The Museums of Le Marais
29 November, 2016
When thinking of museums to visit in Paris, the first thing that springs to mind are the great temples of art, notably the Louvre, epitomised by the enigmatic smile of the Mona Lisa, the Orsay Museum, featuring a stunning collection of Romanticism and Impressionism that will delight any art lover, and the Pompidou Centre, with one of the most comprehensive modern and contemporary art collections in the world.
However, apart from those grand institutions, Paris also has other venues where, in addition to art, you can discover the life and times of other personages associated with the city, or simply enjoy the works of private collections displayed in fabulous exhibition halls.
One of the trendiest districts of late is Le Marais, situated in the 3rd and 4th arrondissements on the right bank of the Seine. It boasts numerous venues where in some cases you can enjoy a different, less crowded and at once rewarding exhibition experience. Here, then, is our selection of some of the museums you should make a point of visiting while touring this colourful, cosmopolitan district.
Maison de Victor Hugo
Victor Hugo is the first protagonist in our selection as he is privileged to have his own museum in what is the nerve centre of Le Marais, the Place des Vosges. From 1832 to 1848, Victor Hugo lived on the third floor of the Hôtel de Rohan-Guéménée, where he wrote most of Les Misérables. Currently a museum, where visitors can gain greater insight into this essential figure of French literature.
Another great name, this time of one of the most influential artists of the 20th century, makes up our second option. The Musée Picasso, housed in the Hôtel Salé, has a large collection of 200 paintings, 100 sculptures – this is the most prominent section in the museum – and ceramics, and 3,000 drawings and engravings covering all periods. It also features the painter’s own art collection, with works by Paul Cézanne and Henri Rousseau, among others.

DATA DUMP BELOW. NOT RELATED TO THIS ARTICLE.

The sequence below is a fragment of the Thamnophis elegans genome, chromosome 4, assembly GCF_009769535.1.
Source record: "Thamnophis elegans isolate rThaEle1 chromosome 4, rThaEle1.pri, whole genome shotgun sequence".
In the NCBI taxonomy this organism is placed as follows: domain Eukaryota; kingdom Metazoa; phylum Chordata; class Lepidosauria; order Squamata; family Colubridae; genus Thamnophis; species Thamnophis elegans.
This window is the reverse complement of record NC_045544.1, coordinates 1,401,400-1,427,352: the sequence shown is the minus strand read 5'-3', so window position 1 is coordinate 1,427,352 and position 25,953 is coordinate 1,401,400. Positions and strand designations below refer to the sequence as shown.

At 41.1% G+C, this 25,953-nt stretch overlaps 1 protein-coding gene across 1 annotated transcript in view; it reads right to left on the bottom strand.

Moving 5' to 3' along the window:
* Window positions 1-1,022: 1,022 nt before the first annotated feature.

What started out as a monument to the “Unknown Jewish Martyr” grew into the Fondation pour la Mémoire de la Shoah, one of the largest Holocaust documentation centres in Europe. The Hebrew word shoah, which means “catastrophe”, is used to designate the Holocaust. The entrance to the building is inscribed with the names of the 76,000 Jews that were deported from France to the Nazi concentration camps.
Museum of Jewish Art and History
Situated in Le Marais is the Jewish quarter, known locally as the Pletzl (meaning “square” in Yiddish). It is worth strolling around the streets in the area and enjoying the sight of the colourful shops. While in this quarter, we recommend a visit to the Hôtel de Saint-Aignan, located at 71 Rue du Temple, as it houses the Museum of Jewish Art and History, where you can learn all about the history of the Jewish communities of France, Europe and North Africa, from the Middle Ages until the present.
Housed in the Hôtel Donon, the Cognacq-Jay Museum features the 18th-century collection of artworks built up by Ernest Cognacq and his wife, Marie-Louise Jay, from 1900 to 1925. Your visit will reveal more than 1,200 works and objects collected by this couple of art collectors, the standout pieces being paintings by Canaletto, Tiepolo, Boucher, Fragonard, Greuze and Reynolds.
Museum of Magic and Museum of Automata
The Museum of Magic reveals the secrets behind the art of magic, conjuring tricks and illusionism. On display are all manner of items used to perform magic tricks (magic wands, boxes, magic caps, etc.) and visitors are treated to live shows, too. Also housed in this building is the Museum of Automata, boasting a collection of 100 mechanical contrivances which will amaze you. Ideal for those travelling with children.
Book your Vueling to Paris, tour one of the city’s trendiest districts and venture into some of its unusual museums.
Text by Los Viajes de ISABELYLUIS
29 November, 2016